Psychologists say that undirected free play is important for the development of children. Among other things, it teaches them social and mental skills and allows them to exercise these skills; to build cognitive muscle. We have no reason to expect that this need for growth and exercise ends at some point in our late childhood. As adults, it’s important that we dedicate time to noodling; we should strive to make it not just socially acceptable but expected as part of our professional and personal development.
Ideals of self-image have varied over time. In pre-industrial times, when many people needed to work the land for a living, having a tan was a sign of labor, and pasty-white skin was considered a sign of privilege. These semiotics of melanin flipped after the Industrial Age: labor went indoors, so a tanned skin became a sign of leisure. In both cases, evidence of the person’s exposure to UV radiation was taken as a signifier of the degree to which he or she was free to determine how they spent their time.
This signifier is still with us in our post-industrial “Information” Age. This isn’t surprising since most of us still spend the bulk of our time indoors. That said, it’s becoming a less useful indicator over time: Many people now know that too much exposure to the sun can cause health problems, so even those who have lots of leisure opt to protect themselves. So there are other ways in which we project our status in the Information Age. Given that information is the focus of value in our time, the first ideal we’ve driven towards is proof of our ability to access information. This has manifested in our drive to possess and flaunt devices that allow us to do so: computers, smartphones, smartwatches, smart thermostats, etc. (As Bruce Sterling has said, today’s Apple makes jewelry.)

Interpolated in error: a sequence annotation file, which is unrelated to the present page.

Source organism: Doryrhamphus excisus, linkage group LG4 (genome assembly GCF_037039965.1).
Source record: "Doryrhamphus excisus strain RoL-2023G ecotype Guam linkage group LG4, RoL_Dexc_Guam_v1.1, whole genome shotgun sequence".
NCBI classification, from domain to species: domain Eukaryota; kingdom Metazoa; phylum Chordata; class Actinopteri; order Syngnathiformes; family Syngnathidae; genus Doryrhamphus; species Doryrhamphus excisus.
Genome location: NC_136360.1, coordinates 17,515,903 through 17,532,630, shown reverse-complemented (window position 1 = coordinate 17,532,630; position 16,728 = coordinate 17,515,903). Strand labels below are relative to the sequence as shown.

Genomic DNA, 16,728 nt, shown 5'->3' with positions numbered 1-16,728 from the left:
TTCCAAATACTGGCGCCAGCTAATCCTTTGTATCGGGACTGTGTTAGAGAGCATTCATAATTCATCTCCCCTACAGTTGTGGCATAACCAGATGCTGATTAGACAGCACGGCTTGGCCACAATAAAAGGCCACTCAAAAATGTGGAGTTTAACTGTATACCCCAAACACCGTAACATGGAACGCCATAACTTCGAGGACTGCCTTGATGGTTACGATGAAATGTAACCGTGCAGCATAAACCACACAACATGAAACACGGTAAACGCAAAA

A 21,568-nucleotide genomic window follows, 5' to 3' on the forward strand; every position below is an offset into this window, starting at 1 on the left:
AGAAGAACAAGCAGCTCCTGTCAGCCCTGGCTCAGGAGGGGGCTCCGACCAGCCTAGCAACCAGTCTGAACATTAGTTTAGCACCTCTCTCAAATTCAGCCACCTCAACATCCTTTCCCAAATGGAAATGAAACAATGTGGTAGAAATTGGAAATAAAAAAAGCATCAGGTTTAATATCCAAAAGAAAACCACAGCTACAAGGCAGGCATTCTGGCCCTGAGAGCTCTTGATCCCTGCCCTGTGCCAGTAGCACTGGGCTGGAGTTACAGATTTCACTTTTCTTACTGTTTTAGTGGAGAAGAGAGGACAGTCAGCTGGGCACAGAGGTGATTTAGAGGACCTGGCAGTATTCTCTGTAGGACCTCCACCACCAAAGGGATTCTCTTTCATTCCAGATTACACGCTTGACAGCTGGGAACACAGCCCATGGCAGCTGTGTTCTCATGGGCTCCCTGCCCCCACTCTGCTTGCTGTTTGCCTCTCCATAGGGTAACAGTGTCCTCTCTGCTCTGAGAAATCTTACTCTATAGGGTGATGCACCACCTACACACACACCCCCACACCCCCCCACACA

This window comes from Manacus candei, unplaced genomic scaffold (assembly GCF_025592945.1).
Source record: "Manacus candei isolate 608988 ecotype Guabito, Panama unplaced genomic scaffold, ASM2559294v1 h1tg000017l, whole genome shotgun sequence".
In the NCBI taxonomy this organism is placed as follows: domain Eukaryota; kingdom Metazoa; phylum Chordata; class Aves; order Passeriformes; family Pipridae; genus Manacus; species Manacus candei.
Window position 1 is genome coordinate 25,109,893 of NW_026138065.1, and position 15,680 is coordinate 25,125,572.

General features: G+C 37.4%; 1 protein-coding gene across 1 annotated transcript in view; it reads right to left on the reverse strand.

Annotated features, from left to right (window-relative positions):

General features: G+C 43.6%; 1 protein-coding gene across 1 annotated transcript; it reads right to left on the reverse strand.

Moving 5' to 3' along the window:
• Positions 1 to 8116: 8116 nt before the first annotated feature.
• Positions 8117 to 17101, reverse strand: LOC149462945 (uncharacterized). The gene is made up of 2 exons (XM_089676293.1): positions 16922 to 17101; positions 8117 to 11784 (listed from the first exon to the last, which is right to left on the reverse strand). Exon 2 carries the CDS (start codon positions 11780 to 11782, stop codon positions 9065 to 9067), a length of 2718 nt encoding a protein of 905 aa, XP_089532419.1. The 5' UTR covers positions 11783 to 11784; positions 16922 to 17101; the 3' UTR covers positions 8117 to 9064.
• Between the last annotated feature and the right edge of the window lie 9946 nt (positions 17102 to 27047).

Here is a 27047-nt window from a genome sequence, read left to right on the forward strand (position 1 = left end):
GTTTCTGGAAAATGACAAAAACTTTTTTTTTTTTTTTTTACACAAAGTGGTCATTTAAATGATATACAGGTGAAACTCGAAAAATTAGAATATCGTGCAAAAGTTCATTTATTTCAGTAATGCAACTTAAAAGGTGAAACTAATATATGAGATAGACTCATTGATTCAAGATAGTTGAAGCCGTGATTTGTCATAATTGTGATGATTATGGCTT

I expect this to switch at some point. As it becomes increasingly obvious to people that information environments are exploiting their attention and personal information (“If you’re not paying, you’re the product”), the degree of agency over access to networks will become the new ideal. Those who can afford to will control the means to claim their attention. Some may be very open to intrusion while others will be almost impossible to get to. The gist: it’ll be their call to make. The rest of society — the people using all the “free” and “cheap” services — will live subject to constant demands on their time and attention, their ability to sustain focus compromised by a psyche that is continually being yanked in seemingly random directions.
The question is not whether this will happen — it’s already here. (Ask yourself: are you able to turn off notifications for messages coming from your boss? Your ability to do so says something about your position in the pecking order of the Information Society.) The question, rather, is how we will indicate this elevated status. Perhaps it’ll become déclassé to flaunt devices like smartwatches or smartphones. (But again, the gist here is agency, not access. I can control what notifications I get on my watch, for example.) More likely, the signs will be psychological: a peaceful demeanor, an increased ability to listen for a minute or so without reacting, to reason calmly. A Zen personality will be the surest indicator that you’re dealing with a person of great power.